New research shows that exercise is good for people with multiple sclerosis (MS) and may decrease symptoms and improve health and mobility. However, people with MS often face barriers to exercise, such as transportation issues, knowing how to exercise safely, and lack of motivation and confidence to overcome barriers. An exercise program that incorporates ways to overcome these barriers may help improve mobility as well as decrease fatigue.
Supervised versus Telerehab Exercise Program for People with MS (STEP for MS) will compare the outcomes of a 16-week exercise program conducted at home (“telerehab”) to a program conducted in a gym (“facility-based”). The exercise protocol in both programs is identical. The only difference is where people will exercise.
STEP for MS involves exercising two days per week for one hour each day for a total of 16 weeks. Each exercise session involves 30 minutes of walking and 30 minutes of resistance training. Participants will be able to choose from three levels of exercise difficulty that best meets their abilities. Participants will be provided with all the equipment they need, including a pedometer.
A trained “coach” will teach participants how to exercise and provide encouragement throughout the program. Telerehab participants will meet with their coach “virtually” via Skype, or phone. Facility-based participants will meet with their coach at the gym facility. The coaching sessions are based on Bandura’s Social Cognitive Theory, and offer motivational tips and strategies to increase the likelihood of behavior change.
Participants will take assessments before starting the program, two months into the program, at the end of the 16-week program, and 12 months after starting the program. The study will measure many variables, but the main outcome of interest is walking. In particular, we will assess the extent to which participants improve walking outcomes by the end of the exercise program. We will also assess whether there is a difference in outcomes between telerehab and facility-based participants.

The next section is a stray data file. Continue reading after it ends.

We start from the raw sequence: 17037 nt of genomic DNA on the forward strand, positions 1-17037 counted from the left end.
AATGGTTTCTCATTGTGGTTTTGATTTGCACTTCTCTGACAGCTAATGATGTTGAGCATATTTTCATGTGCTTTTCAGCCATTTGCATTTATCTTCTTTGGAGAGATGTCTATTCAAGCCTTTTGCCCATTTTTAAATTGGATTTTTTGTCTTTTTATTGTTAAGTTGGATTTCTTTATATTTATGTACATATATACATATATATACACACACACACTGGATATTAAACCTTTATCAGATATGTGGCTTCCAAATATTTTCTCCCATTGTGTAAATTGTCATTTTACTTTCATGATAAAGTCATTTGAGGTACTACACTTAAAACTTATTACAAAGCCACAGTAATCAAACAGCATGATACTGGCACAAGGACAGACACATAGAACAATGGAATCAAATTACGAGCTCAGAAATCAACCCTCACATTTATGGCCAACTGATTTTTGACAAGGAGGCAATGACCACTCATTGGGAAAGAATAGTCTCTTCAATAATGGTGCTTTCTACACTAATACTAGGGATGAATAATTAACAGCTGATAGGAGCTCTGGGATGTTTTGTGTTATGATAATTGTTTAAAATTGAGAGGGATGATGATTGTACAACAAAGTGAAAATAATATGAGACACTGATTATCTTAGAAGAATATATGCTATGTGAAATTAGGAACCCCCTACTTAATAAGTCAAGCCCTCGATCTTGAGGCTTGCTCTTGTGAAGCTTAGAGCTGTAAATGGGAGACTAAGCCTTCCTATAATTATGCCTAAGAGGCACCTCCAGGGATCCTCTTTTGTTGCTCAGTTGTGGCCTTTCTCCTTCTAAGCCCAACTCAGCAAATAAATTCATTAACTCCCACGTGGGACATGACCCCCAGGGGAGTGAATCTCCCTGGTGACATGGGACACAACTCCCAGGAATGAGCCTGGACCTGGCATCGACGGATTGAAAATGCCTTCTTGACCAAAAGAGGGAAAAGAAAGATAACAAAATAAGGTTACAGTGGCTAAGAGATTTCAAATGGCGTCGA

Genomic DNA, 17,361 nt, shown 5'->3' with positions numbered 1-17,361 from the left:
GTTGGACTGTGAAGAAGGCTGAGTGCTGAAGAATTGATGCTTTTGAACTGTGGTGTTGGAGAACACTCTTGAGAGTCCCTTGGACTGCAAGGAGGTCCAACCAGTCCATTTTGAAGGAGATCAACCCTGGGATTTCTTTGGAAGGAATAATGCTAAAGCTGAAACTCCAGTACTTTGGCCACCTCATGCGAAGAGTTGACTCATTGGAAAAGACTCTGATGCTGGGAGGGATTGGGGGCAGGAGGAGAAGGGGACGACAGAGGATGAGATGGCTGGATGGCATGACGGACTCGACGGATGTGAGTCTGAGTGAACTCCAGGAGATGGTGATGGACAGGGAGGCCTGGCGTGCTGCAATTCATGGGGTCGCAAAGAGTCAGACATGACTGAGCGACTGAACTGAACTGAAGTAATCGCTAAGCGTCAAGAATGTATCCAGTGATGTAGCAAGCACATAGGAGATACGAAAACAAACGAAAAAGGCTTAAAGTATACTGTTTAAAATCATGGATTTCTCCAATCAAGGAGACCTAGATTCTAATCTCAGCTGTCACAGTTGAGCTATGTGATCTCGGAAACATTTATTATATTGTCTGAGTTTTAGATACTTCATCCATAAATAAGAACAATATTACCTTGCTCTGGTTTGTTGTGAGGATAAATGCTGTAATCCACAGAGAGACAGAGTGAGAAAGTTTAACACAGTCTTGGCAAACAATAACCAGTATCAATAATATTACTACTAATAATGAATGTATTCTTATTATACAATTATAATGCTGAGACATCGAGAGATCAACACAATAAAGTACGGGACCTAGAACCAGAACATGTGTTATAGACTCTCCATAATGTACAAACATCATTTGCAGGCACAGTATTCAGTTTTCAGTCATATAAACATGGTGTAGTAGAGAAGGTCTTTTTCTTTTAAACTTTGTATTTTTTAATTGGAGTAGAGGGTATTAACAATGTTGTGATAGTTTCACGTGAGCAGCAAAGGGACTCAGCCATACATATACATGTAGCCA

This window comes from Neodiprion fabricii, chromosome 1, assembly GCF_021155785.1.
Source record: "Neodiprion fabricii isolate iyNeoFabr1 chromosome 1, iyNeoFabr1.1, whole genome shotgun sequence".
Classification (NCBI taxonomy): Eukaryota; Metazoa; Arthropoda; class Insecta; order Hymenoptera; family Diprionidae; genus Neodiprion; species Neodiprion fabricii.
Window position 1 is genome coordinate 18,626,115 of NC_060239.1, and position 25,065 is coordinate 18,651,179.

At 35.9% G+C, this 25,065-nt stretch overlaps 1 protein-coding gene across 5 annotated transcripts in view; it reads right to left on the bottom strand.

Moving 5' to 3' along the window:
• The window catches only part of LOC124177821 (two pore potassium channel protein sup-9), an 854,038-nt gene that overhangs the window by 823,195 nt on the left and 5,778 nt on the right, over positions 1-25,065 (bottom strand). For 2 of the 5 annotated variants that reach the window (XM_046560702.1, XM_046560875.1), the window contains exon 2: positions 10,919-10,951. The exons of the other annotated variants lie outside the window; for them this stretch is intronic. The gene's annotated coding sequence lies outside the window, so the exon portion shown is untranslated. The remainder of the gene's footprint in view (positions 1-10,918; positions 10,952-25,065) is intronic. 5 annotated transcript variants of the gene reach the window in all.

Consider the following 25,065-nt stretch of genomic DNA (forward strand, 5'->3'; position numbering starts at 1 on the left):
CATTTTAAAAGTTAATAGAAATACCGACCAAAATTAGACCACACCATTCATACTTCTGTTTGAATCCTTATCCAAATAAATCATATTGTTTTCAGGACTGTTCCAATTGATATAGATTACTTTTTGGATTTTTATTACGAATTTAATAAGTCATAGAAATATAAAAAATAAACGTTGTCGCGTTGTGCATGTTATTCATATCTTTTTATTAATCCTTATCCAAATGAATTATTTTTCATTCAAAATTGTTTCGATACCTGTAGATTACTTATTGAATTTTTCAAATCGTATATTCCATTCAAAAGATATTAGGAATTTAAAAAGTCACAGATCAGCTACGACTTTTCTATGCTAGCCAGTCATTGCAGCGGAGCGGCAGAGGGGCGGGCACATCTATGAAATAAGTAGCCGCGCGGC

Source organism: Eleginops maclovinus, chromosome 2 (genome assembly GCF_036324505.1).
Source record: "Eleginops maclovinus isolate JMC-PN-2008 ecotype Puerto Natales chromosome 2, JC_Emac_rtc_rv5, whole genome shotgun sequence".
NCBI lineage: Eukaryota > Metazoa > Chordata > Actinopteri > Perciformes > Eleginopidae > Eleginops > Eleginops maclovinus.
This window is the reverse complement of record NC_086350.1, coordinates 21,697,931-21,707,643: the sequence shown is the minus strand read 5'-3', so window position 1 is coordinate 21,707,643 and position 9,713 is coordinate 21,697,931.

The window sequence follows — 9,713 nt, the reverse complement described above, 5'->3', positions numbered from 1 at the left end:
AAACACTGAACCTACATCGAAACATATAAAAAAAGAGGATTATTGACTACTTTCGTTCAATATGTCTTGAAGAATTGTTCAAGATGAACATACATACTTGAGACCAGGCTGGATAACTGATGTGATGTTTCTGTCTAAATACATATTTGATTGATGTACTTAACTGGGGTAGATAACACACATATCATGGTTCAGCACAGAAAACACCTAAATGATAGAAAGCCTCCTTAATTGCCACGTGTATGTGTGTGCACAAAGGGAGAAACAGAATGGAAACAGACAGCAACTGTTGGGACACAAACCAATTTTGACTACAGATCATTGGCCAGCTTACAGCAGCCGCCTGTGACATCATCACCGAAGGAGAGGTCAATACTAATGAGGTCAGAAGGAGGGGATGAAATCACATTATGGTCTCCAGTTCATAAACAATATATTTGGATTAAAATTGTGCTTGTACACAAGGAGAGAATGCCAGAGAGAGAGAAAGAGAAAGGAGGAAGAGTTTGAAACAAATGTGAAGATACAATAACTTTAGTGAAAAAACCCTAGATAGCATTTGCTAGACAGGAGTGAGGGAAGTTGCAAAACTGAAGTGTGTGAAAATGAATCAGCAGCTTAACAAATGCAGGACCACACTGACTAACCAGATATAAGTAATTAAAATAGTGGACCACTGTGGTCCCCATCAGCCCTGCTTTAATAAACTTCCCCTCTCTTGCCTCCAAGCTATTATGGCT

We are also assessing the impact of participant’s preference, or choice, on outcomes. Once enrolled, participants will be randomly placed in either a “choice” group or a “random” group. Those in choice will be able to choose whether they want to be in the telerehab or facility-based group. Those in the random group will be randomly assigned to either telerehab or facility-based.
The study began in early 2018 and will take four years to complete. There are eight locations throughout the country where people can participate in the study: University of Alabama, Birmingham; University of Colorado, Denver; the Shepherd Center, GA; University of Georgia, GA; University of North Carolina, Chapel Hill (no longer enrolling); the Cleveland Clinic, OH; Marquette University, WI; and Massachusetts General Hospital, Boston.
This work is supported through a Patient-Centered Outcomes Research Institute (PCORI) Project Program Award (MS-1610-36999).
All statements about this study presented on this website, including its findings and conclusions, are solely those of the authors and do not necessarily represent the views of the Patient-Centered Outcomes Research Institute (PCORI), its Board of Governors or Methodology Committee.
We hope that the findings will make exercise and its benefits more available to people with MS who have problems walking.